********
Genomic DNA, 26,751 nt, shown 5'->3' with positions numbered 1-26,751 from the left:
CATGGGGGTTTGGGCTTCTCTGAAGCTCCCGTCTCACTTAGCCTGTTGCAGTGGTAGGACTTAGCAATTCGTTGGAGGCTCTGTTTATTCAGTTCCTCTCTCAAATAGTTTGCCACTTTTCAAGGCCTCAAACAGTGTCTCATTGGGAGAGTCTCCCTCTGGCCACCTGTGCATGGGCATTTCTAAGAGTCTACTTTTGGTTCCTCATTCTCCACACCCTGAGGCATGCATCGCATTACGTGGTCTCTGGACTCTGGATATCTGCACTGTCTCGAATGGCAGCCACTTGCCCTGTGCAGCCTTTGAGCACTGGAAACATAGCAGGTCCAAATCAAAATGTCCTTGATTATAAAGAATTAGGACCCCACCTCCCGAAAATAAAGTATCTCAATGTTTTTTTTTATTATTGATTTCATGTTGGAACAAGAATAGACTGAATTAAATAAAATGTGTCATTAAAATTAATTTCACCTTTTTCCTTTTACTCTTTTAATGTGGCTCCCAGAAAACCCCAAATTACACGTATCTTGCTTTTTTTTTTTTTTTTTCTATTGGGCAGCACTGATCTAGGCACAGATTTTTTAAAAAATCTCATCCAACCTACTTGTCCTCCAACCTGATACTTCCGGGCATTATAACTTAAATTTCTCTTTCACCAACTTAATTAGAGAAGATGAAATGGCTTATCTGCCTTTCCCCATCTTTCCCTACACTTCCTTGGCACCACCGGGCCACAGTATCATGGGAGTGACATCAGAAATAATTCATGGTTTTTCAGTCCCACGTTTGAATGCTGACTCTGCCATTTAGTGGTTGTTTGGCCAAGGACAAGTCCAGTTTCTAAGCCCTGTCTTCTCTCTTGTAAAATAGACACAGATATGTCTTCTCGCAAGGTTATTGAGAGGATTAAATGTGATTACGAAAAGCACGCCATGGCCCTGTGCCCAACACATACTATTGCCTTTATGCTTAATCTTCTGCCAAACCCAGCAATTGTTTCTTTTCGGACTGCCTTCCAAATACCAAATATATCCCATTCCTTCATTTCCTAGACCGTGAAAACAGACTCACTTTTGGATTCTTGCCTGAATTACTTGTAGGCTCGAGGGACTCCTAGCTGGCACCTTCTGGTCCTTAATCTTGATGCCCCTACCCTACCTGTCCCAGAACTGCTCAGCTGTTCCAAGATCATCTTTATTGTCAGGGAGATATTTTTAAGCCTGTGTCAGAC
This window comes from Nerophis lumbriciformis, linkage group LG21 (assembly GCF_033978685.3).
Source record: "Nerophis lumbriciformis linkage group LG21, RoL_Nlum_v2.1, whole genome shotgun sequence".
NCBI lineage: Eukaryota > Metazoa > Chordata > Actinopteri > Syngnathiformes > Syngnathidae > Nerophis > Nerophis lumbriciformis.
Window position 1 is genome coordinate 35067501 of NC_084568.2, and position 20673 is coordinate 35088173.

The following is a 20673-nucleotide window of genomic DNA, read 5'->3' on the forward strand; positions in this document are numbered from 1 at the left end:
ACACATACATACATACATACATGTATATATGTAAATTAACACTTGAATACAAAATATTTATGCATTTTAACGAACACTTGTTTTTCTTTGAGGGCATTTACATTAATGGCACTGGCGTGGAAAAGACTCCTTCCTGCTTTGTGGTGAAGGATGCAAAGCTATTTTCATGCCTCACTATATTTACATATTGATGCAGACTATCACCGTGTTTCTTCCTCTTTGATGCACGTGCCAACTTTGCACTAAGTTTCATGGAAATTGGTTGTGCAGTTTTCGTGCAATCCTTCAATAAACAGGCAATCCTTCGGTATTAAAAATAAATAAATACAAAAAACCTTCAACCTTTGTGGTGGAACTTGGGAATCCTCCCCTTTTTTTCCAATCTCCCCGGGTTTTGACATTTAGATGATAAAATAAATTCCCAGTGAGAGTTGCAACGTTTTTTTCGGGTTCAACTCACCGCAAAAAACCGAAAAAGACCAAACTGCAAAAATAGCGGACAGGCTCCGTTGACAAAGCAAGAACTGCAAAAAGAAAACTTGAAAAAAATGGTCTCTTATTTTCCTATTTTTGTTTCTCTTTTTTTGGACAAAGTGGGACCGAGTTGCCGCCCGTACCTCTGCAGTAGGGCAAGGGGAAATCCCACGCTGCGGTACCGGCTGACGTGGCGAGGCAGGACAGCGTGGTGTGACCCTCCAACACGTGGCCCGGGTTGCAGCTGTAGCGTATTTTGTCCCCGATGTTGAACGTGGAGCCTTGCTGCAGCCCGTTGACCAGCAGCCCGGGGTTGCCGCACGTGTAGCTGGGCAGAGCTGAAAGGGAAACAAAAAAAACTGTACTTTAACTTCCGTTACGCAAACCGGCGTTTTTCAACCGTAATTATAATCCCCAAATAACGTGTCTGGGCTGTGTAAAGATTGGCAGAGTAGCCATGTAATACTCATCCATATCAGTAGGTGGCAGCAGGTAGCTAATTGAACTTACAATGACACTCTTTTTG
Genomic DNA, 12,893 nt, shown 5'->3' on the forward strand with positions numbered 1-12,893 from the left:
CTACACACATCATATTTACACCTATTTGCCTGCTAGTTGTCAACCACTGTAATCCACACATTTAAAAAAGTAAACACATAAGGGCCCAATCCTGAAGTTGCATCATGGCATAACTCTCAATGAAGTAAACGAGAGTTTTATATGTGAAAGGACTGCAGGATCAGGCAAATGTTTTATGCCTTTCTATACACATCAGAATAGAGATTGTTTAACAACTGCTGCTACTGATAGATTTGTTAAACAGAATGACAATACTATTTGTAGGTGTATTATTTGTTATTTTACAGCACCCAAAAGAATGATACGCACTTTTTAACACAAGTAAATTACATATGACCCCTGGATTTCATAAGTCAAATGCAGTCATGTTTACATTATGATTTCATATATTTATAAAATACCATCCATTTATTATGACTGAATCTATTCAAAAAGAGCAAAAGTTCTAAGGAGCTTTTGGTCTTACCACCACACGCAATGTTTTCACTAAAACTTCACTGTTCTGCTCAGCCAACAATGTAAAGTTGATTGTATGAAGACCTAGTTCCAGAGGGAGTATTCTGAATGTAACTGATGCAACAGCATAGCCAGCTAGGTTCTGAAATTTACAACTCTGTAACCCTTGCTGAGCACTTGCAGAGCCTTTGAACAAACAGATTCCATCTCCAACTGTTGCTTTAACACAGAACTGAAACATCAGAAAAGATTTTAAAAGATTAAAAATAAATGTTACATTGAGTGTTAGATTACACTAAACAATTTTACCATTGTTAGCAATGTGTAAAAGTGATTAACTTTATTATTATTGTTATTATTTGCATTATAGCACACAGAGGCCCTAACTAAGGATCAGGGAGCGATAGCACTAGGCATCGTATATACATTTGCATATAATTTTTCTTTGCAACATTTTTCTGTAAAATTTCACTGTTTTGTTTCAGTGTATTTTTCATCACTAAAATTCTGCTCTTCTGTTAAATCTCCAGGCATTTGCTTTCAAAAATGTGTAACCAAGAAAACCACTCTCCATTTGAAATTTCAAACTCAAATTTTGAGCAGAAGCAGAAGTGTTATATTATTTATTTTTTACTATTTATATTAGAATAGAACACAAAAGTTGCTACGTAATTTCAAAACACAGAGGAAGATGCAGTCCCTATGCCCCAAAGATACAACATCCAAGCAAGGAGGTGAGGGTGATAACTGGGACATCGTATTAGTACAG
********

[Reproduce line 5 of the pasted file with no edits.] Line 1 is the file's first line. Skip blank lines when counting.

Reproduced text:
NCBI lineage: Eukaryota > Metazoa > Chordata > Actinopteri > Syngnathiformes > Syngnathidae > Nerophis > Nerophis lumbriciformis.